Audio commentary on “A Death In The Family” with creator/executive producer Andrew Marlowe, executive producer Rob Bowman, and actors Nathan Fillion, Stana Katic, Jon Huertas and Molly Quinn. Similar to the previous two tracks, this one covers many of the bases from a more technical standpoint, divulging extra information on the plot and discussing the shooting of many scenes.

Audio commentary on “A Death In The Family” with actors Seamus Dever and Jon Huertas. This is a much more jovial, goofy track than the prior one. These two have a good comedic rapport, so if you’re looking for a less-technical track, this would be it.

“Whodunit: The Genesis of Castle” is a featurette which runs for 6 minutes and 15 seconds. Andrew Marlowe makes a case for why his show is so much better than other shows because the others lack “strong central characters”. I guess I’m not too well-versed in primetime television because this show doesn’t seem to break the mold; rather, it lives comfortably inside of it. The usual EPK fluff interviews are included as well.

“Castle’s Godfather” is a featurette which runs for 7 minutes and 16 seconds. This is a quick look at Castle’s legendary writer/guest star/producer Stephen J. Cannell. Think of it as a (very) mini biography.

“Write-Along with Nathan Fillion” is a featurette which runs for 9 minutes and 7 seconds. This tongue-in-cheek piece has the show’s lead, Nathan Fillion, discussing how he got into the role of Castle by spending time with an actual mystery writer, Stephen J. Cannell.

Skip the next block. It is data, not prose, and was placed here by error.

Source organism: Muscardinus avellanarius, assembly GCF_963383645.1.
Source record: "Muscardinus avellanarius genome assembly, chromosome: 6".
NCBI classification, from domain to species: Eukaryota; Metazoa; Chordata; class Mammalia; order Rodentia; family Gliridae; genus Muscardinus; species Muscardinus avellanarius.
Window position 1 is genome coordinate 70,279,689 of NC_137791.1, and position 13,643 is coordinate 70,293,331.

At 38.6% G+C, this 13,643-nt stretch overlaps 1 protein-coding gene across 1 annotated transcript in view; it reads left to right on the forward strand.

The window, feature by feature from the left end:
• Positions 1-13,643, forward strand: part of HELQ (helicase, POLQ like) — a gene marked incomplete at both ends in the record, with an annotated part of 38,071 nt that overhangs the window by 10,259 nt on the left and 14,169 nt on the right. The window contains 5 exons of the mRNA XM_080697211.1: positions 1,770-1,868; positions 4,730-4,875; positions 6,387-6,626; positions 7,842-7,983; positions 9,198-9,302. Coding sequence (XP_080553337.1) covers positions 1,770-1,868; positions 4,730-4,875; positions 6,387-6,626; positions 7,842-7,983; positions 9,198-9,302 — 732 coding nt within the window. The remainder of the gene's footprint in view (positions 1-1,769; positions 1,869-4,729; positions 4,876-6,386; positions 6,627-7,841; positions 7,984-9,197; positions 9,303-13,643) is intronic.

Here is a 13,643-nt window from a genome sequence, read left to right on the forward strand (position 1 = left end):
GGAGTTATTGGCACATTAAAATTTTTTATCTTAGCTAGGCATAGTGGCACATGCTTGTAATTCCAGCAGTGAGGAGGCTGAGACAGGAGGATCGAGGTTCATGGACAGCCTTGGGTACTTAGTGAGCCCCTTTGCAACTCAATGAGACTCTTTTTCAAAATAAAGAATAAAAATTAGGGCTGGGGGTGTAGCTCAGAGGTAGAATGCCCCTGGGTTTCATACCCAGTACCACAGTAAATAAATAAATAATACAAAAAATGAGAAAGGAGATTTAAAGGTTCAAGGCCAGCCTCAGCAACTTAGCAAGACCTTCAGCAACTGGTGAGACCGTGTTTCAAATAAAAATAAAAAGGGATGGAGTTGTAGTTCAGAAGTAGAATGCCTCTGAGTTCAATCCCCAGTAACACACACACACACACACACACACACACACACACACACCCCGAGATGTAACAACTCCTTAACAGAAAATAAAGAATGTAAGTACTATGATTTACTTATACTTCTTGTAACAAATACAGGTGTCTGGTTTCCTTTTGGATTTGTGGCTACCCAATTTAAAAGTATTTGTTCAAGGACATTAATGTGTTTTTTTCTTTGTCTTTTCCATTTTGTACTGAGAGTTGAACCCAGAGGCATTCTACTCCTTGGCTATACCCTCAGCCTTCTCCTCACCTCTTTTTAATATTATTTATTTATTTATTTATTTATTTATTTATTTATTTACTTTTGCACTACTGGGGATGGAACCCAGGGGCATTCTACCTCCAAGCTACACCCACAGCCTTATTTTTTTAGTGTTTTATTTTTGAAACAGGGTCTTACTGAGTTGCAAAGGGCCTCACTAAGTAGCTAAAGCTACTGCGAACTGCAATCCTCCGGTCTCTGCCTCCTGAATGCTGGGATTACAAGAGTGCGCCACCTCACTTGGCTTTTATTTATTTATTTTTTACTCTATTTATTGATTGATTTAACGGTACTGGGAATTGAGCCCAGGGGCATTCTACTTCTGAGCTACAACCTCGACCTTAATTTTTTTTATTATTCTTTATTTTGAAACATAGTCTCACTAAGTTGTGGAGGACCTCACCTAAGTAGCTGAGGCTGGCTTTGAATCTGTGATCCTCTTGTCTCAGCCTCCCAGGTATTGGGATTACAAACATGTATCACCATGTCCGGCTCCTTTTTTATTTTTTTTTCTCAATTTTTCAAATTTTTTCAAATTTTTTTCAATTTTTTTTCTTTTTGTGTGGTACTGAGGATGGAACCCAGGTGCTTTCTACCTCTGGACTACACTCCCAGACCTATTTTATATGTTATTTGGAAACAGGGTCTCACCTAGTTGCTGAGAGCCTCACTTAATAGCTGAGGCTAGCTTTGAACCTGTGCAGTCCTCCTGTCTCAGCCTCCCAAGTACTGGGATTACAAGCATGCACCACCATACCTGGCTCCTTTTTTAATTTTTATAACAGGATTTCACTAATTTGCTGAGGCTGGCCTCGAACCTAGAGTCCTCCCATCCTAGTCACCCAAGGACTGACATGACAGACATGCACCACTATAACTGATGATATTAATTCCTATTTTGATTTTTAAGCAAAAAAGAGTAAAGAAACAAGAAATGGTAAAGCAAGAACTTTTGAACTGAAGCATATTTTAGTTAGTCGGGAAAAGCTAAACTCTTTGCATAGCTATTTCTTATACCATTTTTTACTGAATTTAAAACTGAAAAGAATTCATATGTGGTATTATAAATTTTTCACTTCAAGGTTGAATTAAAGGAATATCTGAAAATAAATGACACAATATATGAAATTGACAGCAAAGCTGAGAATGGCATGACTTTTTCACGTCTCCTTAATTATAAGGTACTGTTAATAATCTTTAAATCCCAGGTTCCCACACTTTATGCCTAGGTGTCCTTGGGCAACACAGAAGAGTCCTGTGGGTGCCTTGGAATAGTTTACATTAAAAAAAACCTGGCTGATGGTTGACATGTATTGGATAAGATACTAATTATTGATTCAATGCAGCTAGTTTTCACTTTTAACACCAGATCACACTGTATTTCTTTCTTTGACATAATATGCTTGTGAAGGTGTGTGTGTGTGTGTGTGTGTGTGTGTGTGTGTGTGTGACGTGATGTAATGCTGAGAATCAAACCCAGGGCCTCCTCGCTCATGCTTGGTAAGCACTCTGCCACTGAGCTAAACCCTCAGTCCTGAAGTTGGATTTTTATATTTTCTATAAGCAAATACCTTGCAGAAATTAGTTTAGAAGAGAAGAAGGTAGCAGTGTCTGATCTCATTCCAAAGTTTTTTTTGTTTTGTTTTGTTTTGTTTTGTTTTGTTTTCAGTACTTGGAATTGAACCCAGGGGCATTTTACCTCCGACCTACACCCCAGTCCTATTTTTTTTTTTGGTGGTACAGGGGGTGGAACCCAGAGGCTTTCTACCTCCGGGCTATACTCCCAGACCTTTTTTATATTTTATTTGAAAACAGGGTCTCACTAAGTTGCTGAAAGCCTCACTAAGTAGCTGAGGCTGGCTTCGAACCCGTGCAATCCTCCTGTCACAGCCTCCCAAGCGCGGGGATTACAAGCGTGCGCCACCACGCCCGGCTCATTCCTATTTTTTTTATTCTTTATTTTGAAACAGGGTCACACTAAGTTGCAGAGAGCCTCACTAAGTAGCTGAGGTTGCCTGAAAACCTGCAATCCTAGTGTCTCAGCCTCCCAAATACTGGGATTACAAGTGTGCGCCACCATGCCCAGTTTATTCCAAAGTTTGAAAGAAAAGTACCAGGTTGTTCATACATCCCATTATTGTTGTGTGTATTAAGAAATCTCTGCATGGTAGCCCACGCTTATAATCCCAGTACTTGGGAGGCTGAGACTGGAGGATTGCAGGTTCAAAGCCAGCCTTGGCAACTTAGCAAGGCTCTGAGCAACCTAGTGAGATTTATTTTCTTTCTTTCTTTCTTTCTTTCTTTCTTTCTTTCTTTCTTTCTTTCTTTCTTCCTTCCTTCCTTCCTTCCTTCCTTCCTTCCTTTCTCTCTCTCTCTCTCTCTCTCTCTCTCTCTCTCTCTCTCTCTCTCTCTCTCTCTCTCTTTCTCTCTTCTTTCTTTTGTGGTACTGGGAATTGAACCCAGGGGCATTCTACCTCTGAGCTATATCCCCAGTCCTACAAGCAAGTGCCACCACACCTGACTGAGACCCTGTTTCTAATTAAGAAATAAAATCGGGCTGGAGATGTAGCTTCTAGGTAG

“Misdemeanors: Bloopers & Outtakes” blooper reel runs for 2 minutes and 37 seconds. The cast cut loose behind-the-scenes with some flubs and corny jokes.

Finally, some “sneak peeks” bonus trailers are included for the following:

- “Ugly Betty: The Complete Third Season” runs for 55 seconds.
- “Life on Mars” runs for 1 minute and 4 seconds.
- “Desperate Housewives” runs for 32 seconds.
- “10 Things I Hate About You: 10th Anniversary Edition” runs for 57 seconds.
- “Lost: The Complete Fifth Season” runs for 58 seconds.
- “Disney Blu-ray” promo runs for 1 minute and 2 seconds.
- “Old Dogs” runs for 2 minutes and 32 seconds.


“Castle” arrives on DVD in a clear amaray case with a hub on the left side holding Disc One, while Discs 2 and 3 are overlaid on the right side. A snazzy slip-cover which replicates the cover art completes the package.


If you’re a fan of standard-format television, the kind where you know what’s going to happen each week and there is little in the way of surprises, then you’ll likely enjoy “Castle”. As I said, it’s not that the actors don’t do a good job with their roles, or that the show doesn’t have an interesting premise, but each episode is just so contrived and derivative of the last that by the halfway mark you’ll be scrambling for the remote.

The Show: C Video: B Audio: B- Extras: C+ Overall: C+